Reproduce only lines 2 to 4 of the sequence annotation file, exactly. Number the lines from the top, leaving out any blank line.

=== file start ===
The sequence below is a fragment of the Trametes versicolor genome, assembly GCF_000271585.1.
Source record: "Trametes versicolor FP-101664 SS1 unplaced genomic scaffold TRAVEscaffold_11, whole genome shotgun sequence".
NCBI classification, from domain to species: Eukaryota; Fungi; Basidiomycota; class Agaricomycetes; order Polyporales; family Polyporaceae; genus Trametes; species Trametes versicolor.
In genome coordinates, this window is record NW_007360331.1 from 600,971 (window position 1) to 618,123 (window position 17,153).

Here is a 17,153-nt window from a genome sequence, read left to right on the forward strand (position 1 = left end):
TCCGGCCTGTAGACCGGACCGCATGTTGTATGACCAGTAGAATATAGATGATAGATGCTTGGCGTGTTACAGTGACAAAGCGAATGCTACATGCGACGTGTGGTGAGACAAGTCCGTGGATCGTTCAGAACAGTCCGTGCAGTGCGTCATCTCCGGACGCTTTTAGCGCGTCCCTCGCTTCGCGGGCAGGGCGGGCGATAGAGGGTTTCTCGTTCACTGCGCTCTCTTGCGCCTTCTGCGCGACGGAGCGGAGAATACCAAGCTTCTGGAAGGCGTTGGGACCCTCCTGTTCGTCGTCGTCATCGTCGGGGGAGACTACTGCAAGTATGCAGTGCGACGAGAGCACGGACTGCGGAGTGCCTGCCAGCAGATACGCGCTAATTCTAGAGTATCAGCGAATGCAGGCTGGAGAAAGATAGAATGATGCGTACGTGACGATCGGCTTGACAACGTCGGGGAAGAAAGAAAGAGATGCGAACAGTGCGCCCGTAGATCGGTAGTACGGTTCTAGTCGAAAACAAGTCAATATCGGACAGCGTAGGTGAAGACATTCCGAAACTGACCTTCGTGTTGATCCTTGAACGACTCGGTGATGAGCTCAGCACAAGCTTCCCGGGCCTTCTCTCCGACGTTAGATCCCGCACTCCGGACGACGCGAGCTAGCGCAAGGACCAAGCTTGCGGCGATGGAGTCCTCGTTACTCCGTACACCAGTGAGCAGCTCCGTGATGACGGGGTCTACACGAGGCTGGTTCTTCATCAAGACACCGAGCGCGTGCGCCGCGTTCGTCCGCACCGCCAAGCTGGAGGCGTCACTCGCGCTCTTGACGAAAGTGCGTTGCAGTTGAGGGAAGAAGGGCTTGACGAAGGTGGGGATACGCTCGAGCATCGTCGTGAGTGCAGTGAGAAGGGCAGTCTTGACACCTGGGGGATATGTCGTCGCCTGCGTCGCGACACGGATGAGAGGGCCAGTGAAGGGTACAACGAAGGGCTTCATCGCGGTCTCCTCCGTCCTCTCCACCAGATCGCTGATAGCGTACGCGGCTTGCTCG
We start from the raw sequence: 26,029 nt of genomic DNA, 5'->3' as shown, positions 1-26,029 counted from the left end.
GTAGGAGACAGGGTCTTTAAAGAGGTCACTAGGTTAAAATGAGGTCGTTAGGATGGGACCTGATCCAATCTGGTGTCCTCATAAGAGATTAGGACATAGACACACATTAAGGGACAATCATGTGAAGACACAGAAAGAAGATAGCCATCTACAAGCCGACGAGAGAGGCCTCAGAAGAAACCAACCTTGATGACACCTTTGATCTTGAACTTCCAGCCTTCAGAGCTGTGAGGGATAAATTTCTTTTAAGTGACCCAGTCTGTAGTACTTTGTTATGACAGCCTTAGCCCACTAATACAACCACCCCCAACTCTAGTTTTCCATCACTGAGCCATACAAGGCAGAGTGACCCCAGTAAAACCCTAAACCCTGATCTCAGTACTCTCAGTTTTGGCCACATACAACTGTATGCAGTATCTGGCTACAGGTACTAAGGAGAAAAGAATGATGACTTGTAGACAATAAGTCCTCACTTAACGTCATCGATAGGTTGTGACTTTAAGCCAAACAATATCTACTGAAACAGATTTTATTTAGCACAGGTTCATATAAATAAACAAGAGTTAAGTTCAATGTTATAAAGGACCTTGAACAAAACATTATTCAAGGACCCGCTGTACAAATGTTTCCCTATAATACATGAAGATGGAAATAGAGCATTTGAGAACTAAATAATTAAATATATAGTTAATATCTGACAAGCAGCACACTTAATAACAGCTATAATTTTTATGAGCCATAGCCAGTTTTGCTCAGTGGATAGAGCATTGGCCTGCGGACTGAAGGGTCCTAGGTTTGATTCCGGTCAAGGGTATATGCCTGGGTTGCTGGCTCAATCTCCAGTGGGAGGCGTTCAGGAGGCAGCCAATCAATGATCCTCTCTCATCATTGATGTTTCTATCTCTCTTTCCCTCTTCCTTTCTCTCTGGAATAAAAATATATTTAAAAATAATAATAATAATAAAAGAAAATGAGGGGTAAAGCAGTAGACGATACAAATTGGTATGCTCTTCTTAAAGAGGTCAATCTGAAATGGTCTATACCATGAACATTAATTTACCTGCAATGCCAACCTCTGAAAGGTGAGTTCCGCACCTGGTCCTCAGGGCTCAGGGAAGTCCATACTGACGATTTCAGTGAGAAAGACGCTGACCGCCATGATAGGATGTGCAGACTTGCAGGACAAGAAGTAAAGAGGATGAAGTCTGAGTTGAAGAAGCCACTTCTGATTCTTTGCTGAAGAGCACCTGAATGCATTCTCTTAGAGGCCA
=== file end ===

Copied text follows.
Source record: "Trametes versicolor FP-101664 SS1 unplaced genomic scaffold TRAVEscaffold_11, whole genome shotgun sequence".
NCBI classification, from domain to species: Eukaryota; Fungi; Basidiomycota; class Agaricomycetes; order Polyporales; family Polyporaceae; genus Trametes; species Trametes versicolor.
In genome coordinates, this window is record NW_007360331.1 from 600,971 (window position 1) to 618,123 (window position 17,153).